Intended as a supplement to The Mechanical Muse: The Piano, Pianism and Piano Music, c.1760-1850, this Companion provides additional information which, largely for reasons of space but also of continuity, it was not possible or desirable to include in that volume. The book is laid out alphabetically and full biographical entries are provided for all musical figures mentioned, including composers, performers, theoreticians and teachers, as well as piano makers and publishers of music, within the period covered by The Mechanical Muse. There are also entries on figures of importance from outside the period but whose influence is palpably important within it, such as J.S. Bach. As well as biographical information, all these entries contain lists of principal works and a section on further reading so that readers can follow up people and matters of particular interest. Also included in The Companion are entries devoted to particular works and other information of relevance, such as descriptions of musical forms, characteristics of dances and so on, as well as some technical information on music and explanations of technical terms pertaining to keyboard instruments themselves and to ways of playing them. This Companion is not intended to replace existing reference books such as Grove or Musik in Geschichte und Gegenwart, but will be useful for those who desire to know more about a particular topic and do not necessarily have access to more specialist reference works, or time to visit large or specialist libraries. As such it is indispensable to users of The Mechanical Muse.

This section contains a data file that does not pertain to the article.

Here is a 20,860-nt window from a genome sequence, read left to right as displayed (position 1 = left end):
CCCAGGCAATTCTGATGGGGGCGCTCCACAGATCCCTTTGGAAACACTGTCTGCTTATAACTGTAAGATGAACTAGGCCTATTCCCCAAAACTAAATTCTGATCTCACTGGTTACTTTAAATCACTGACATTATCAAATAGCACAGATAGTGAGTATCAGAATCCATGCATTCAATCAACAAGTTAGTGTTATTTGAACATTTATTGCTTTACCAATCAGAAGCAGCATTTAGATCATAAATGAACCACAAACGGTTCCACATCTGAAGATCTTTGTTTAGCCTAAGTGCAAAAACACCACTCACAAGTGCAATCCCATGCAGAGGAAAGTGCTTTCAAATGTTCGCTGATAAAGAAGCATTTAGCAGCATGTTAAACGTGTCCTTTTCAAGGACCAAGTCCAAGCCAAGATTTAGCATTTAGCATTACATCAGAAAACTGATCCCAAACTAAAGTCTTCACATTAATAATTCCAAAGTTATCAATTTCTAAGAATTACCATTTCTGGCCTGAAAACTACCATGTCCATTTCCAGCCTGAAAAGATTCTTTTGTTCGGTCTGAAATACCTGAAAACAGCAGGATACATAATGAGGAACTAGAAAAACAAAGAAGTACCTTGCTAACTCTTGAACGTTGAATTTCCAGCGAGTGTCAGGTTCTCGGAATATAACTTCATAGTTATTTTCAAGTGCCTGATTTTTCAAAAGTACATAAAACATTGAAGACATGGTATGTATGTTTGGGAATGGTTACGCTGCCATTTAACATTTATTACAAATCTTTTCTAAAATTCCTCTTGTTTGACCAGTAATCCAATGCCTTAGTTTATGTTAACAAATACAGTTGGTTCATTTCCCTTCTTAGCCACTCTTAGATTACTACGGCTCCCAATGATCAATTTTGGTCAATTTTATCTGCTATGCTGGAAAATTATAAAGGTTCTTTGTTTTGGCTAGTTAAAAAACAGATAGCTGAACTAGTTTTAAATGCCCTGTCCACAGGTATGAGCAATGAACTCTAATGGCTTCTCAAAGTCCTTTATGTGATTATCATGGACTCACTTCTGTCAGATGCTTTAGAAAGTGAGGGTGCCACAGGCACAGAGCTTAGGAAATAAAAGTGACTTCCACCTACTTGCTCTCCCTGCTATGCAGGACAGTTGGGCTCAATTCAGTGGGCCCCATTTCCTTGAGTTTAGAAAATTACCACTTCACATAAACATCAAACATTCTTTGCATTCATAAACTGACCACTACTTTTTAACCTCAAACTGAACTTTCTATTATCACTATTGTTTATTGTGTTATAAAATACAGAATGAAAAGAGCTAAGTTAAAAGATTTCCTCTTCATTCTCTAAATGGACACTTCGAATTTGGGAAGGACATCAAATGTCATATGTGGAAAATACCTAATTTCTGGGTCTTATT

’Derek Carew’s encyclopaedic work is … a first step towards a syncretic approach to the piano’s history. … This is a manual for a large community of readers: from students to teachers, from pianists to scholars, all of whom will find pleasure in looking things up in the exhaustive index, rich bibliography and the fascinating series of plates, tables and figures. … Carew’s manual is more than simply an up-to-date book about the history of the piano: it is an inextinguishable source of information, which also provides fresh views on pianists and their repertory.’ Early Music